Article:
In recent years, there has been much attention paid to the ability of U.S. industries, and manufacturers in particular, to compete with foreign imports. With that attention has come the corresponding need for additional data to provide further insights into globalization. For the past 20 years, the Bureau of Labor Statistics (BLS) has provided price indexes for imports from a limited set of countries and regions. Until now, however, the usefulness of the data as a potential measure of competitiveness has been limited by the lack of any locality of origin data by industry sector.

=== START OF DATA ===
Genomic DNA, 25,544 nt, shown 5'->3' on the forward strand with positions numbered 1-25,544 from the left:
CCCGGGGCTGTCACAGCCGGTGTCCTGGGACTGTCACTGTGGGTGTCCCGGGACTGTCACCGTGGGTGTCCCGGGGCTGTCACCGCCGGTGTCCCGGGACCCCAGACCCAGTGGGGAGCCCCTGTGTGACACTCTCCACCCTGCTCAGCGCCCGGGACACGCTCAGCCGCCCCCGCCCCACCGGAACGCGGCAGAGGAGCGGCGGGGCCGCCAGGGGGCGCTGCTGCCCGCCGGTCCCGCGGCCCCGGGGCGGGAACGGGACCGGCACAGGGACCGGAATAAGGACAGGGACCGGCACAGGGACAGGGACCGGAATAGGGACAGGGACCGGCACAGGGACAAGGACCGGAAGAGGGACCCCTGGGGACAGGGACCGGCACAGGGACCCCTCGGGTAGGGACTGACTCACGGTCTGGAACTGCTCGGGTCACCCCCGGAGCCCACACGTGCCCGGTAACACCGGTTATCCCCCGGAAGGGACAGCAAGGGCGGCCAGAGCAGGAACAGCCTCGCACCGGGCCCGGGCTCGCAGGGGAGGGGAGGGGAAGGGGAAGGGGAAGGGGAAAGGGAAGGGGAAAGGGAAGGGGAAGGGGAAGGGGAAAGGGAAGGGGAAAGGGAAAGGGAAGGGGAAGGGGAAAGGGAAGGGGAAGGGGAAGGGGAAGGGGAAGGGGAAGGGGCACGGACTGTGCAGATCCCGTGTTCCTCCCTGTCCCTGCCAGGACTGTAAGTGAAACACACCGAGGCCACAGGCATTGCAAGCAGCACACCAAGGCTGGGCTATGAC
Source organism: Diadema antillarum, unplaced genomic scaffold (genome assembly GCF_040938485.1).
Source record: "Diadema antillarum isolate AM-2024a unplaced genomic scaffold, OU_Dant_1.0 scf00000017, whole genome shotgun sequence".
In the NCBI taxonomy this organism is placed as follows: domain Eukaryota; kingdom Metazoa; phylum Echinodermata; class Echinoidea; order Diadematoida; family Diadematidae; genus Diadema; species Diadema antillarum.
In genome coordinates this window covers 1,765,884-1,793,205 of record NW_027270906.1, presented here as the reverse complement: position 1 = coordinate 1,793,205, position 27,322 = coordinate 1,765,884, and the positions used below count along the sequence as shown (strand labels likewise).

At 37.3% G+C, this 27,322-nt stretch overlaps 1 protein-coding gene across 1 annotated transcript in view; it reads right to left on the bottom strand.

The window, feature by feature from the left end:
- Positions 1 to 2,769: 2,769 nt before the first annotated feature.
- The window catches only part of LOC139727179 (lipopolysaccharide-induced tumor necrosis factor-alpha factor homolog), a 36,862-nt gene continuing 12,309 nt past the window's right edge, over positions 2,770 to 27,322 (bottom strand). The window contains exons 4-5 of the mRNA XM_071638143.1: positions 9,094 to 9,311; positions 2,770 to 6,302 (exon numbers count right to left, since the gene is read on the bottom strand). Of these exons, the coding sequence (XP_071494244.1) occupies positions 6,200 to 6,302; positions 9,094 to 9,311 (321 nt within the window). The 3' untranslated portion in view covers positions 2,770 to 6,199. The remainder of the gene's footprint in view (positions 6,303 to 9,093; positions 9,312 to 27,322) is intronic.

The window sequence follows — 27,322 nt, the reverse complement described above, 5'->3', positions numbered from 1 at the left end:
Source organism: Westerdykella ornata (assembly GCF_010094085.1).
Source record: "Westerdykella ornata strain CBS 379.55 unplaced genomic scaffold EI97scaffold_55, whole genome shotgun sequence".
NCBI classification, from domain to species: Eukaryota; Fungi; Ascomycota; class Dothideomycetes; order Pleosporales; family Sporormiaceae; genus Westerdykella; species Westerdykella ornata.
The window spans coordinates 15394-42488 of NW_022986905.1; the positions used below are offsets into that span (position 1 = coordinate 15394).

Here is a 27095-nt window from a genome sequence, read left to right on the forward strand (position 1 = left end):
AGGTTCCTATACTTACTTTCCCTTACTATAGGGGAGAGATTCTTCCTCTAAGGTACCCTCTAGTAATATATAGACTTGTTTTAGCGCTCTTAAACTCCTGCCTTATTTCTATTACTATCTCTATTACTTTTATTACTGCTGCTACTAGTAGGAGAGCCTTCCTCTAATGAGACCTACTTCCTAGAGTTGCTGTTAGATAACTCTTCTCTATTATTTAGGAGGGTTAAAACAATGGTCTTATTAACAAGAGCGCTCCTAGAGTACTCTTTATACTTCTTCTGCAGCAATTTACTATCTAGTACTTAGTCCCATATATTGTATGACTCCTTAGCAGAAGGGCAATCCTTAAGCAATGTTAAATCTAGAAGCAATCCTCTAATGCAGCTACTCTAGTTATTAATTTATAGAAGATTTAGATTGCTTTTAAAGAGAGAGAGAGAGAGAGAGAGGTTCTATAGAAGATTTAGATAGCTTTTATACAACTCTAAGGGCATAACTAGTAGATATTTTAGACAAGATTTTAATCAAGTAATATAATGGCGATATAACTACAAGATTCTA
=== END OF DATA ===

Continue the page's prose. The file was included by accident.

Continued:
To help fill this data gap, the International Price Program of BLS has expanded the existing import price indexes by locality of origin to include more detail below the “all import” level of aggregation. Beginning on August 10, 2012, there will be 249 new indexes, in addition to the locality of origin indexes previously published. These indexes cover select industry sectors across the 15 currently published localities, including 31 new price indexes covering imports from China and 20 for imports from the European Union. Prior to the expansion, the only price indexes published below the all import level were the broad groupings for manufactured and non-manufactured goods. The new Locality of Origin price indexes are published using the North American Industrial Classification System (NAICS), the same classification system used to aggregate the Producer Price Indexes (PPI). Having more detailed price data available for imports from different countries and regions will improve the analysis of price trends between domestic and imported goods.